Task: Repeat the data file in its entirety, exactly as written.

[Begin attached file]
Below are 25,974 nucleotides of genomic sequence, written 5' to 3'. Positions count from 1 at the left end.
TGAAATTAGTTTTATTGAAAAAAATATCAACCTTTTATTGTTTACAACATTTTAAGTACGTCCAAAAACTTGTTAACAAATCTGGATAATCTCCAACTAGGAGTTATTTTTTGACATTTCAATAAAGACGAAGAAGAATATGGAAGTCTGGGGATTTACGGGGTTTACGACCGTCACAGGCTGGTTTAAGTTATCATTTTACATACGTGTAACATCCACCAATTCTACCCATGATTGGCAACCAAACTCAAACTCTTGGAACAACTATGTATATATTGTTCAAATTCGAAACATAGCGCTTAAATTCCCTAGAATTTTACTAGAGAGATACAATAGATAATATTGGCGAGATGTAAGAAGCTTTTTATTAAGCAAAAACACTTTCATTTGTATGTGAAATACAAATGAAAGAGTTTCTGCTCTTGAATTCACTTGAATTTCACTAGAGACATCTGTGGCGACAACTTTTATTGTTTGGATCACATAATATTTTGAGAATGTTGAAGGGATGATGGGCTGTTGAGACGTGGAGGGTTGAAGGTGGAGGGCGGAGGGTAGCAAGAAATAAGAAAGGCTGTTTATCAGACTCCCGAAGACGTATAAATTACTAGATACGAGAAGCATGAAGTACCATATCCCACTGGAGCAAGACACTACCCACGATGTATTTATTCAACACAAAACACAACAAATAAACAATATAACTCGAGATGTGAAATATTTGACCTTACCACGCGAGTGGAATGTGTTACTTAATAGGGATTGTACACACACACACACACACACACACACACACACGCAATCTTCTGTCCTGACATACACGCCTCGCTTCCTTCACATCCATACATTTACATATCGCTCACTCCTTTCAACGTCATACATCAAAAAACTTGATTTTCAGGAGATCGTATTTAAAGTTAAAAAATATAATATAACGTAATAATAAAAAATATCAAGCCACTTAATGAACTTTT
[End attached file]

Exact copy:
Below are 25,974 nucleotides of genomic sequence, written 5' to 3'. Positions count from 1 at the left end.
TGAAATTAGTTTTATTGAAAAAAATATCAACCTTTTATTGTTTACAACATTTTAAGTACGTCCAAAAACTTGTTAACAAATCTGGATAATCTCCAACTAGGAGTTATTTTTTGACATTTCAATAAAGACGAAGAAGAATATGGAAGTCTGGGGATTTACGGGGTTTACGACCGTCACAGGCTGGTTTAAGTTATCATTTTACATACGTGTAACATCCACCAATTCTACCCATGATTGGCAACCAAACTCAAACTCTTGGAACAACTATGTATATATTGTTCAAATTCGAAACATAGCGCTTAAATTCCCTAGAATTTTACTAGAGAGATACAATAGATAATATTGGCGAGATGTAAGAAGCTTTTTATTAAGCAAAAACACTTTCATTTGTATGTGAAATACAAATGAAAGAGTTTCTGCTCTTGAATTCACTTGAATTTCACTAGAGACATCTGTGGCGACAACTTTTATTGTTTGGATCACATAATATTTTGAGAATGTTGAAGGGATGATGGGCTGTTGAGACGTGGAGGGTTGAAGGTGGAGGGCGGAGGGTAGCAAGAAATAAGAAAGGCTGTTTATCAGACTCCCGAAGACGTATAAATTACTAGATACGAGAAGCATGAAGTACCATATCCCACTGGAGCAAGACACTACCCACGATGTATTTATTCAACACAAAACACAACAAATAAACAATATAACTCGAGATGTGAAATATTTGACCTTACCACGCGAGTGGAATGTGTTACTTAATAGGGATTGTACACACACACACACACACACACACACACACACGCAATCTTCTGTCCTGACATACACGCCTCGCTTCCTTCACATCCATACATTTACATATCGCTCACTCCTTTCAACGTCATACATCAAAAAACTTGATTTTCAGGAGATCGTATTTAAAGTTAAAAAATATAATATAACGTAATAATAAAAAATATCAAGCCACTTAATGAACTTTT